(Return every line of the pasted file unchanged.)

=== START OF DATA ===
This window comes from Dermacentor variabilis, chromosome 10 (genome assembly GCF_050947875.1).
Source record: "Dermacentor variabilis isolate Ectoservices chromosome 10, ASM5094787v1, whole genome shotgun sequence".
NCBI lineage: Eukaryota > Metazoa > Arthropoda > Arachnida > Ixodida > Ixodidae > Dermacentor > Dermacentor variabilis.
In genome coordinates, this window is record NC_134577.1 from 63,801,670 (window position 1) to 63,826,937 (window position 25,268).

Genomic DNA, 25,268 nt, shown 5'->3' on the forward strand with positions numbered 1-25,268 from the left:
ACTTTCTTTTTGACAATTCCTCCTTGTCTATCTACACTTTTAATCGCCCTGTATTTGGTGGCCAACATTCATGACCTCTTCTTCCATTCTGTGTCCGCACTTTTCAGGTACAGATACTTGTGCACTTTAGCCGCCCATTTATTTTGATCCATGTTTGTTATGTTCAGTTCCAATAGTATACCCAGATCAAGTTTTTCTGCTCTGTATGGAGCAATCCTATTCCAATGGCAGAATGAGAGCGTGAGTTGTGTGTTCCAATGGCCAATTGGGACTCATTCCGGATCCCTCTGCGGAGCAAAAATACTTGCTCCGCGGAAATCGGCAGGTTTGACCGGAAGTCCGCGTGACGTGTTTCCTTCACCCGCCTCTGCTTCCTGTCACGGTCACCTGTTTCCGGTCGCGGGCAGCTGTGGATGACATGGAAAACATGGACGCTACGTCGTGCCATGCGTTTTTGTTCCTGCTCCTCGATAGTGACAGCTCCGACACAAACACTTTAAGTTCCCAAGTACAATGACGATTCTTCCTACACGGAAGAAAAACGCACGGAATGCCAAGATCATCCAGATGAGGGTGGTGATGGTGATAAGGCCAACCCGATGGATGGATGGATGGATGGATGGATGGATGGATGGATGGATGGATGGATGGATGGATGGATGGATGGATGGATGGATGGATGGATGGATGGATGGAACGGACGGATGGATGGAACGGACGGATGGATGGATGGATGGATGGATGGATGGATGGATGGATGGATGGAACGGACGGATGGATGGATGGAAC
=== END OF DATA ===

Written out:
This window comes from Dermacentor variabilis, chromosome 10 (genome assembly GCF_050947875.1).
Source record: "Dermacentor variabilis isolate Ectoservices chromosome 10, ASM5094787v1, whole genome shotgun sequence".
NCBI lineage: Eukaryota > Metazoa > Arthropoda > Arachnida > Ixodida > Ixodidae > Dermacentor > Dermacentor variabilis.
In genome coordinates, this window is record NC_134577.1 from 63,801,670 (window position 1) to 63,826,937 (window position 25,268).

Genomic DNA, 25,268 nt, shown 5'->3' on the forward strand with positions numbered 1-25,268 from the left:
ACTTTCTTTTTGACAATTCCTCCTTGTCTATCTACACTTTTAATCGCCCTGTATTTGGTGGCCAACATTCATGACCTCTTCTTCCATTCTGTGTCCGCACTTTTCAGGTACAGATACTTGTGCACTTTAGCCGCCCATTTATTTTGATCCATGTTTGTTATGTTCAGTTCCAATAGTATACCCAGATCAAGTTTTTCTGCTCTGTATGGAGCAATCCTATTCCAATGGCAGAATGAGAGCGTGAGTTGTGTGTTCCAATGGCCAATTGGGACTCATTCCGGATCCCTCTGCGGAGCAAAAATACTTGCTCCGCGGAAATCGGCAGGTTTGACCGGAAGTCCGCGTGACGTGTTTCCTTCACCCGCCTCTGCTTCCTGTCACGGTCACCTGTTTCCGGTCGCGGGCAGCTGTGGATGACATGGAAAACATGGACGCTACGTCGTGCCATGCGTTTTTGTTCCTGCTCCTCGATAGTGACAGCTCCGACACAAACACTTTAAGTTCCCAAGTACAATGACGATTCTTCCTACACGGAAGAAAAACGCACGGAATGCCAAGATCATCCAGATGAGGGTGGTGATGGTGATAAGGCCAACCCGATGGATGGATGGATGGATGGATGGATGGATGGATGGATGGATGGATGGATGGATGGATGGATGGATGGATGGATGGATGGATGGATGGATGGATGGAACGGACGGATGGATGGAACGGACGGATGGATGGATGGATGGATGGATGGATGGATGGATGGATGGATGGAACGGACGGATGGATGGATGGAAC